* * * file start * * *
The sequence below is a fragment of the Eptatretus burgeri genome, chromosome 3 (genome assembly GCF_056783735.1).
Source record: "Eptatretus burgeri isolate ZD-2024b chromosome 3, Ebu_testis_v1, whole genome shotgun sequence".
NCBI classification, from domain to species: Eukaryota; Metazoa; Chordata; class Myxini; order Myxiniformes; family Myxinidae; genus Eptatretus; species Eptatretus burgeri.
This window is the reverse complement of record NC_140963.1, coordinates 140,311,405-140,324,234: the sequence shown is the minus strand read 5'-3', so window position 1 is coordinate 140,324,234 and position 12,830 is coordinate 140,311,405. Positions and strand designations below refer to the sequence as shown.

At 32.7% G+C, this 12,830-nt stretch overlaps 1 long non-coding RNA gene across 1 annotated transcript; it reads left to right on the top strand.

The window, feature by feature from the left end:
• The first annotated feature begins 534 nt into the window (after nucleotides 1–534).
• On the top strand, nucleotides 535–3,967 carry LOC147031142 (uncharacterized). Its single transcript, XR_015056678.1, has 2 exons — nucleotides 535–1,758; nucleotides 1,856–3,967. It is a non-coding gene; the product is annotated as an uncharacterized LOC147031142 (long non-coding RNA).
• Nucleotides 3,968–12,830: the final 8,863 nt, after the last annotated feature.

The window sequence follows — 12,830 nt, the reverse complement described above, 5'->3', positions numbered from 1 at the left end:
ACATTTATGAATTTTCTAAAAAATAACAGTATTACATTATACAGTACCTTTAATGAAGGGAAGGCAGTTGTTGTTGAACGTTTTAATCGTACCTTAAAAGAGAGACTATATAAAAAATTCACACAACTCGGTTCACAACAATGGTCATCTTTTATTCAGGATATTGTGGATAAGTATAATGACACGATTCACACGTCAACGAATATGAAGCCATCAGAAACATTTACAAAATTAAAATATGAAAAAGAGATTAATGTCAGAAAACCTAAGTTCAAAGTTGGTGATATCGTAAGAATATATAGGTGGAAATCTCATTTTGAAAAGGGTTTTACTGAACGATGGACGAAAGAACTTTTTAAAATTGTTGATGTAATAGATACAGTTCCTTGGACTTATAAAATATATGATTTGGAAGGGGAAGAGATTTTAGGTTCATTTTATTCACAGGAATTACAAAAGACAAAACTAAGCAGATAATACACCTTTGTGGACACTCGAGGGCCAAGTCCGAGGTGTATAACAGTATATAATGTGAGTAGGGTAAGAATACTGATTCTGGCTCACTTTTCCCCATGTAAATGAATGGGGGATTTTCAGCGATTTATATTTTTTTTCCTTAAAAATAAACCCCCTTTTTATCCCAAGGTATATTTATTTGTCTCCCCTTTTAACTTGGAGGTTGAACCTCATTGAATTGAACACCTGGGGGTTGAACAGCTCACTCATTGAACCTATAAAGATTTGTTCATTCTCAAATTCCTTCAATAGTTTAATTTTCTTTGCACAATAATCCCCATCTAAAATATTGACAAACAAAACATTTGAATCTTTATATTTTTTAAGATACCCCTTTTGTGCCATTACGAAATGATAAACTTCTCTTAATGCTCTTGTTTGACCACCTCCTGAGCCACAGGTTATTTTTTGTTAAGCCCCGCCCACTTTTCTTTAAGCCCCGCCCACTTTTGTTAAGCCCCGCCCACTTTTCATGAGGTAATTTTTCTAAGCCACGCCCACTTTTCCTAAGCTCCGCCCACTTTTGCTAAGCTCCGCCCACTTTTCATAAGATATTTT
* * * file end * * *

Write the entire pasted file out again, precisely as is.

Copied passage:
The sequence below is a fragment of the Eptatretus burgeri genome, chromosome 3 (genome assembly GCF_056783735.1).
Source record: "Eptatretus burgeri isolate ZD-2024b chromosome 3, Ebu_testis_v1, whole genome shotgun sequence".
NCBI classification, from domain to species: Eukaryota; Metazoa; Chordata; class Myxini; order Myxiniformes; family Myxinidae; genus Eptatretus; species Eptatretus burgeri.
This window is the reverse complement of record NC_140963.1, coordinates 140,311,405-140,324,234: the sequence shown is the minus strand read 5'-3', so window position 1 is coordinate 140,324,234 and position 12,830 is coordinate 140,311,405. Positions and strand designations below refer to the sequence as shown.

At 32.7% G+C, this 12,830-nt stretch overlaps 1 long non-coding RNA gene across 1 annotated transcript; it reads left to right on the top strand.

The window, feature by feature from the left end:
• The first annotated feature begins 534 nt into the window (after nucleotides 1–534).
• On the top strand, nucleotides 535–3,967 carry LOC147031142 (uncharacterized). Its single transcript, XR_015056678.1, has 2 exons — nucleotides 535–1,758; nucleotides 1,856–3,967. It is a non-coding gene; the product is annotated as an uncharacterized LOC147031142 (long non-coding RNA).
• Nucleotides 3,968–12,830: the final 8,863 nt, after the last annotated feature.

The window sequence follows — 12,830 nt, the reverse complement described above, 5'->3', positions numbered from 1 at the left end:
ACATTTATGAATTTTCTAAAAAATAACAGTATTACATTATACAGTACCTTTAATGAAGGGAAGGCAGTTGTTGTTGAACGTTTTAATCGTACCTTAAAAGAGAGACTATATAAAAAATTCACACAACTCGGTTCACAACAATGGTCATCTTTTATTCAGGATATTGTGGATAAGTATAATGACACGATTCACACGTCAACGAATATGAAGCCATCAGAAACATTTACAAAATTAAAATATGAAAAAGAGATTAATGTCAGAAAACCTAAGTTCAAAGTTGGTGATATCGTAAGAATATATAGGTGGAAATCTCATTTTGAAAAGGGTTTTACTGAACGATGGACGAAAGAACTTTTTAAAATTGTTGATGTAATAGATACAGTTCCTTGGACTTATAAAATATATGATTTGGAAGGGGAAGAGATTTTAGGTTCATTTTATTCACAGGAATTACAAAAGACAAAACTAAGCAGATAATACACCTTTGTGGACACTCGAGGGCCAAGTCCGAGGTGTATAACAGTATATAATGTGAGTAGGGTAAGAATACTGATTCTGGCTCACTTTTCCCCATGTAAATGAATGGGGGATTTTCAGCGATTTATATTTTTTTTCCTTAAAAATAAACCCCCTTTTTATCCCAAGGTATATTTATTTGTCTCCCCTTTTAACTTGGAGGTTGAACCTCATTGAATTGAACACCTGGGGGTTGAACAGCTCACTCATTGAACCTATAAAGATTTGTTCATTCTCAAATTCCTTCAATAGTTTAATTTTCTTTGCACAATAATCCCCATCTAAAATATTGACAAACAAAACATTTGAATCTTTATATTTTTTAAGATACCCCTTTTGTGCCATTACGAAATGATAAACTTCTCTTAATGCTCTTGTTTGACCACCTCCTGAGCCACAGGTTATTTTTTGTTAAGCCCCGCCCACTTTTCTTTAAGCCCCGCCCACTTTTGTTAAGCCCCGCCCACTTTTCATGAGGTAATTTTTCTAAGCCACGCCCACTTTTCCTAAGCTCCGCCCACTTTTGCTAAGCTCCGCCCACTTTTCATAAGATATTTT